Tuesday, August 23, 2016

Can New York City Waterproof Its Subway?

Thanks to a $4 Billion Federal Fix, MTA Is Testing Out Space-Age Flood Barriers and “Tunnel Plugs.

Stop, Do Not Enter:  A Portal Flex-Gate in action. (Credit: ILC Dover) Click to Enlarge.
Superstorm Sandy did a number on the New York City subway.  When the hurricane hit in October 2012, rain and storm surge turned impermeable asphalt and concrete streets into rivers.  Millions of gallons of seawater poured down subway entrances, manholes, and thousands of other openings to the subterranean spaces below.  Between the total devastation of the South Ferry Station (which is still under reconstruction) and the nine flooded tunnels, the metro system sustained billions of dollars in damage.

Since then, the Metropolitan Transit Authority has been spending about $4 billion in mostly federal disaster funds to repair and harden its train yards and subway tunnels.  Two of those tubes have been fixed, three more are underway, and there’s still a lot more work to come:  In July, much to Brooklynites’ ire, the MTA announced plans to shut down the L train for 18 months in 2019 in order to repair outstanding Sandy-related harm to the Canarsie Tunnel.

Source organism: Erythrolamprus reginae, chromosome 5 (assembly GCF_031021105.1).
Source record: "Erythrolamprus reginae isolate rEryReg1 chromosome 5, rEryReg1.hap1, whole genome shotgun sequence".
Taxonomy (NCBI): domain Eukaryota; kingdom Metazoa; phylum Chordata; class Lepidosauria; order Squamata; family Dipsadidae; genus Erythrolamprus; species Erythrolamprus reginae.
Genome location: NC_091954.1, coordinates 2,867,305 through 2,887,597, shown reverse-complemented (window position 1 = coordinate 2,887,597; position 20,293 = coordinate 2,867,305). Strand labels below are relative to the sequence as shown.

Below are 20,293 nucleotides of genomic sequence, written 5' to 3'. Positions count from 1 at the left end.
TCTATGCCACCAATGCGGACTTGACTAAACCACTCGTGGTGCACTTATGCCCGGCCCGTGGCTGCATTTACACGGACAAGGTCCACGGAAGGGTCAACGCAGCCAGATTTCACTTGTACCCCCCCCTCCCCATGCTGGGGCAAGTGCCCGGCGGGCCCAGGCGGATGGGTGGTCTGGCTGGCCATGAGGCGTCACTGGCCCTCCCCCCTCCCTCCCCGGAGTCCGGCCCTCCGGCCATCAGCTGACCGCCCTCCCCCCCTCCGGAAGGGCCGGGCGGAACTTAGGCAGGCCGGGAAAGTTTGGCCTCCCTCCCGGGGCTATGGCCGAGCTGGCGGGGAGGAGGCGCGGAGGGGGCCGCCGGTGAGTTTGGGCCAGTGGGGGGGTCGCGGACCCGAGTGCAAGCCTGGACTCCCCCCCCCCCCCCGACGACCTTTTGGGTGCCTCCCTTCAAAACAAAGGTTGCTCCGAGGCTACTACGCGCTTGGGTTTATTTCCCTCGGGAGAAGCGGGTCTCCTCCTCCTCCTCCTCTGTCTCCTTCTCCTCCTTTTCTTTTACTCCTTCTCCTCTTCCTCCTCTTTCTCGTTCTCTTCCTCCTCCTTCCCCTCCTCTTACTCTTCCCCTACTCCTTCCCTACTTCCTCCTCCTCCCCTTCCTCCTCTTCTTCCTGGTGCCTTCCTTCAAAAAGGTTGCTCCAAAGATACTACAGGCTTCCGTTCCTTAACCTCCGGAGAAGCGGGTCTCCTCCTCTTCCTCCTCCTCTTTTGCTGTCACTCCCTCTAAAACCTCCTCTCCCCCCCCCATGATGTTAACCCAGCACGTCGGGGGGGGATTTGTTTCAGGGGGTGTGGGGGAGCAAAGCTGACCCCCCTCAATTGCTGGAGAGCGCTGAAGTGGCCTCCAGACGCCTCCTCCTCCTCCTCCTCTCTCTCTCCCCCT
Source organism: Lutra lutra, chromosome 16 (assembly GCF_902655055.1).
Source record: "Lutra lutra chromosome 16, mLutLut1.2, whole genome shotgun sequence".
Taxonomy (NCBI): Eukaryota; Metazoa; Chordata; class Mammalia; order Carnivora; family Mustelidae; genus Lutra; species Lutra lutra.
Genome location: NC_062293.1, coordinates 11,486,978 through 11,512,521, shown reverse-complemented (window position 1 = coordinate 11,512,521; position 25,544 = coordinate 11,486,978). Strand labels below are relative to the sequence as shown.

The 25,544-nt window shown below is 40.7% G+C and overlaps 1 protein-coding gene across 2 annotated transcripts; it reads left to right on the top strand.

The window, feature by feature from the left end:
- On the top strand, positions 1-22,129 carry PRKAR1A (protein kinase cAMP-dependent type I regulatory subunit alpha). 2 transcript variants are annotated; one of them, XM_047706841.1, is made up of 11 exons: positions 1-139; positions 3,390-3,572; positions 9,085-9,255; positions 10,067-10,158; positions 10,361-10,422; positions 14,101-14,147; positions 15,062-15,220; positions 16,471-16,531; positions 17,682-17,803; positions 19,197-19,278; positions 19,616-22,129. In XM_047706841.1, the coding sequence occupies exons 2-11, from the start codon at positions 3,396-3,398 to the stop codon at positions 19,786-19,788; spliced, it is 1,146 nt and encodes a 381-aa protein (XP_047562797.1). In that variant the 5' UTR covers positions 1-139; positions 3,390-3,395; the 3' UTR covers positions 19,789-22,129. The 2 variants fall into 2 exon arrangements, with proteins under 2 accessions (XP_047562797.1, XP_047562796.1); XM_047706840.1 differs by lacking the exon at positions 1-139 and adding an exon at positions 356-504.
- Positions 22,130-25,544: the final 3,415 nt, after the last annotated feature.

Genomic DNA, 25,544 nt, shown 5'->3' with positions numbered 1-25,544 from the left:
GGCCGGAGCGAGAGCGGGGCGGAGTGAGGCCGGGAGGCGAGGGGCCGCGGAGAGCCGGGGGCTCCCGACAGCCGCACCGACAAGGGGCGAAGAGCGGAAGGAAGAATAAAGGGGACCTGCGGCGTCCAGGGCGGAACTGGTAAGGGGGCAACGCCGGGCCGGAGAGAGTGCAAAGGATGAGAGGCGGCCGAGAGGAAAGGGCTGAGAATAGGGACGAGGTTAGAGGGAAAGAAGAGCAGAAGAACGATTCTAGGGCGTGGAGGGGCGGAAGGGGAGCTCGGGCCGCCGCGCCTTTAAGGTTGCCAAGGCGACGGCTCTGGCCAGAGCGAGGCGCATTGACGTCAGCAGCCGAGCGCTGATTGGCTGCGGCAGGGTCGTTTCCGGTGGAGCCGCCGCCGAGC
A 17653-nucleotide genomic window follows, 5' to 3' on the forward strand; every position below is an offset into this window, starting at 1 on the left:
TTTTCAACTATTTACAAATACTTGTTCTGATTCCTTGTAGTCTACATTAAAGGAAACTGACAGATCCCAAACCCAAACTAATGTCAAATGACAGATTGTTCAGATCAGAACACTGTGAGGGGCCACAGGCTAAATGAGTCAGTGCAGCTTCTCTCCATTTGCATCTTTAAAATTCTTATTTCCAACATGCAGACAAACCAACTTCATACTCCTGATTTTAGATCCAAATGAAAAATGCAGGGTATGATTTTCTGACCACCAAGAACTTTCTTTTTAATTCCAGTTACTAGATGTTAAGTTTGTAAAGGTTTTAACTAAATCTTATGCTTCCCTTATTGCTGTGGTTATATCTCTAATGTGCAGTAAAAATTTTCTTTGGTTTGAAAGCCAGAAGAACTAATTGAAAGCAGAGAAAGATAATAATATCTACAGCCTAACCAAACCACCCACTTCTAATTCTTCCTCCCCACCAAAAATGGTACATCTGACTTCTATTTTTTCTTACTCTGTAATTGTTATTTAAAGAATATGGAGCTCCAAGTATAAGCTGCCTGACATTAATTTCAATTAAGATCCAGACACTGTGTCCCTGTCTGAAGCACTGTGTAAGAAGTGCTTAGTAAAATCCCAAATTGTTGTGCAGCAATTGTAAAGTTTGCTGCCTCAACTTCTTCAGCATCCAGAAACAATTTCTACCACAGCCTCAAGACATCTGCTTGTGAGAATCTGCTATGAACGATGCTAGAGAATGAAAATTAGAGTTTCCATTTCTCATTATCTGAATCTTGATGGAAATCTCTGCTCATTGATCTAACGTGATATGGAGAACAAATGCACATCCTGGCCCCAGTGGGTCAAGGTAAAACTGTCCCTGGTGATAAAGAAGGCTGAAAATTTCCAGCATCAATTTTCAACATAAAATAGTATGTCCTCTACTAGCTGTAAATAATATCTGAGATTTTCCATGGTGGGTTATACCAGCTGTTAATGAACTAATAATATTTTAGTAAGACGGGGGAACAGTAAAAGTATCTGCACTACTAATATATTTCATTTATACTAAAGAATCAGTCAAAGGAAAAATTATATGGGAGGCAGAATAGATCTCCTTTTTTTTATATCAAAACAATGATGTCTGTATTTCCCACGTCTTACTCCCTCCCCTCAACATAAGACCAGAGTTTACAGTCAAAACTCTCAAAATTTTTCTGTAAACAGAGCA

That’s the big, loud, delay-creating stuff.  Less noticeably to riders, the agency has also been laboring to figure out a way to seal up every vulnerable walkway, vent, and manhole before the next big storm comes.  A recent partnership with a specialized product engineering firm, ILC Dover, has yielded a bespoke flood-proof stairwell barrier that draws inspiration from both window shades and spacesuits.  It’s called the Flex-Gate—a soft cover that sits spooled in a container perpendicular to subway entrance railings, ready to unfurl, horizontally, over the entire staircase opening along built-in tracks.  It’s made from two layers of materials:  The outward facing side uses a coated fabric similar to the kind that contains gas inside spacesuits (ILC Dover has been NASA’s go-to astronaut tailor since the Apollo mission); underneath, there’s structural Kevlar webbing.

Ready to go in 5 to 10 minutes, it’s a big improvement over the crude “stoplogs” that the MTA previously used to block openings in low-lying areas.
On the first anniversary of Superstorm Sandy, Governor Andrew Cuomo inspects a tunnel plug under Manhattan’s South Ferry Station. (Credit: Flickr/MTA/Patrick Cashin) Click to Enlarge.
MTA has also tested another ILC Dover product charmingly known as a “resilient tunnel plug”—a super-tough inflatable dam that expands from a wall container to fill the full circumference of a subway tube section.  The plugs are capable of stopping not just water but also smoke and gas, handy in the event of a terrorist attack.

Read more at Can New York City Waterproof Its Subway?

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